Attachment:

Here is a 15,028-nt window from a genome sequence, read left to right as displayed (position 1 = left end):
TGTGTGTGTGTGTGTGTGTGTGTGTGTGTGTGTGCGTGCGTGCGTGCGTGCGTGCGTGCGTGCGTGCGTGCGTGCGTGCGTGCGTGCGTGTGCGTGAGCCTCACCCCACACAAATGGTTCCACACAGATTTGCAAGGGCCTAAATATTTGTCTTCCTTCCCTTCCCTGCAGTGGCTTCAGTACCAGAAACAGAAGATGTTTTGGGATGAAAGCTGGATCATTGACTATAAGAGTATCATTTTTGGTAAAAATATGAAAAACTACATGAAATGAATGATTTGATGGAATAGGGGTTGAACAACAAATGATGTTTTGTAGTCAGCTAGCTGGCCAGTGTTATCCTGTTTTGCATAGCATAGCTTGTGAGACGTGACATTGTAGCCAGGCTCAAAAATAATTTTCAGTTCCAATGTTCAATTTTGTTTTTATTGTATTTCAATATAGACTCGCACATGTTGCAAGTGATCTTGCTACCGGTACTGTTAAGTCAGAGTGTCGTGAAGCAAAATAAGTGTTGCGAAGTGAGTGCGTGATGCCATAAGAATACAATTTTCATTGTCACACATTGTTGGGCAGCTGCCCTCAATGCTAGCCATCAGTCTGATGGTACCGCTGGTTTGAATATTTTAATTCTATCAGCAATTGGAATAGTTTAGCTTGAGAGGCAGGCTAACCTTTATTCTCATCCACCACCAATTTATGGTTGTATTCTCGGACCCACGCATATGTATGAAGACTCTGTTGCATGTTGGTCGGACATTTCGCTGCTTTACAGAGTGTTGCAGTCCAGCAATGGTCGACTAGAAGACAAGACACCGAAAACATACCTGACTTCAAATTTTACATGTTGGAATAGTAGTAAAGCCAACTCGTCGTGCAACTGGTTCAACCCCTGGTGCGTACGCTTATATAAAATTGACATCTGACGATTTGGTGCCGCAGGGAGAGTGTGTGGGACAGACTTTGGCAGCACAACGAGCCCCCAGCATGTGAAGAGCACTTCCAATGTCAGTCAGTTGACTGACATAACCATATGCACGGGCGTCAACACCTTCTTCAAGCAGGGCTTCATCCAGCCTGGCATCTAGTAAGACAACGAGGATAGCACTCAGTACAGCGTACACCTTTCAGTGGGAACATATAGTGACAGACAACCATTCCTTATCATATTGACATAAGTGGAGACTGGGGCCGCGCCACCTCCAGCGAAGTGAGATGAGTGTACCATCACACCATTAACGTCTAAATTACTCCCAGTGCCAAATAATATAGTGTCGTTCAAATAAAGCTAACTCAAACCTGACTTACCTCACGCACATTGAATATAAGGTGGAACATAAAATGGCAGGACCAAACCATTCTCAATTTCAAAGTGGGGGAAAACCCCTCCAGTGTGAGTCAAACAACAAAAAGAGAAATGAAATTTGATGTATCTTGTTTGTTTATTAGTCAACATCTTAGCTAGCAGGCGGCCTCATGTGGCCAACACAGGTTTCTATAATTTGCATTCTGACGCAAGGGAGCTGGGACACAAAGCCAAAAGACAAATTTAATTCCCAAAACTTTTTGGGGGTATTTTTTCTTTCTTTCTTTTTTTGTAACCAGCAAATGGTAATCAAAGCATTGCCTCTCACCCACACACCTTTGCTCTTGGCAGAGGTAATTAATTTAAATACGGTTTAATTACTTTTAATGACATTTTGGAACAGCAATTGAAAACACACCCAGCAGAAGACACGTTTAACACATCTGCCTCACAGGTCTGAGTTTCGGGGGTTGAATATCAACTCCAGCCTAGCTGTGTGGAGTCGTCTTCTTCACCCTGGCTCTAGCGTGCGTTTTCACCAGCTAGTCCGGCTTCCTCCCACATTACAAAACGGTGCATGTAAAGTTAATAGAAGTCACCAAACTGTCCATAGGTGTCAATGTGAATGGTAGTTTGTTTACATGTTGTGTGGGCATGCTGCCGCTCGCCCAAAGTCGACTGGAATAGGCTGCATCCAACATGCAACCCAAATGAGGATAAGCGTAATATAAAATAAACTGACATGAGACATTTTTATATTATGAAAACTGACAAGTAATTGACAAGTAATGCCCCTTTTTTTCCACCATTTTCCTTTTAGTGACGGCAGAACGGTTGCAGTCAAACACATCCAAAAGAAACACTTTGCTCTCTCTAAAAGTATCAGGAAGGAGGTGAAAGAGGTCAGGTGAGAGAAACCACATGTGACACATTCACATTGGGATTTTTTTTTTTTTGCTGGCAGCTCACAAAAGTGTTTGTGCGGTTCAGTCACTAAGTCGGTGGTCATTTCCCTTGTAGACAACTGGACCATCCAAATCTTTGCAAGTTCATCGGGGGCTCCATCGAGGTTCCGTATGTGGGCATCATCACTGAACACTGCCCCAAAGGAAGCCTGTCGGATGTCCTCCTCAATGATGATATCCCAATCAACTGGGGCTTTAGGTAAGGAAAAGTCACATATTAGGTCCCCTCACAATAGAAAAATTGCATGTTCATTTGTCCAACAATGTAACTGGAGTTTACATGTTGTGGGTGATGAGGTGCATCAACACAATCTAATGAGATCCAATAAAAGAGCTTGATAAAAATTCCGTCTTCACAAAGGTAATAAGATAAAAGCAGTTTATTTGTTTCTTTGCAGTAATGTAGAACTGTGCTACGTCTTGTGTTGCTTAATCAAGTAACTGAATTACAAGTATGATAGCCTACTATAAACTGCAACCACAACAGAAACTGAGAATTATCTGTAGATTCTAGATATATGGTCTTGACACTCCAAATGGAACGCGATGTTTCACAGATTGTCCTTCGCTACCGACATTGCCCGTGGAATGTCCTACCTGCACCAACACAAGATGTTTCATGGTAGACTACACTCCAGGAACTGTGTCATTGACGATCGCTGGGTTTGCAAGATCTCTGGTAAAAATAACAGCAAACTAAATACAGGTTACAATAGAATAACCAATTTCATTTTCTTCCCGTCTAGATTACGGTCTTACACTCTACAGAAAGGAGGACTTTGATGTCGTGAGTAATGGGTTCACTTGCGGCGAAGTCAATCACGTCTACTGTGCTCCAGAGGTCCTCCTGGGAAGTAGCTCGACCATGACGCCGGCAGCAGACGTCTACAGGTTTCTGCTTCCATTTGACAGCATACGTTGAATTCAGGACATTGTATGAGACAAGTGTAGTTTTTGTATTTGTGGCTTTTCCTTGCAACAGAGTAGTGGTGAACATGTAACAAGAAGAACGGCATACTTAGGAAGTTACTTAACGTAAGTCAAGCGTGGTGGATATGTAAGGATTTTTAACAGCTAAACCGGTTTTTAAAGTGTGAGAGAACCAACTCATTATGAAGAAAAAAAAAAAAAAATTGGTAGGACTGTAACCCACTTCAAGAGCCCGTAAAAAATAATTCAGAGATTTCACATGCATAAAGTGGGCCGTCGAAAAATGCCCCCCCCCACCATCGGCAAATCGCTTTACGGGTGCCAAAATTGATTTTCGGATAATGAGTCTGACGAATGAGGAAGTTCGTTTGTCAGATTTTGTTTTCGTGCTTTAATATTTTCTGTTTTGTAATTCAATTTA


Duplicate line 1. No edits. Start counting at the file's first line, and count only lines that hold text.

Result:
Here is a 15,028-nt window from a genome sequence, read left to right as displayed (position 1 = left end):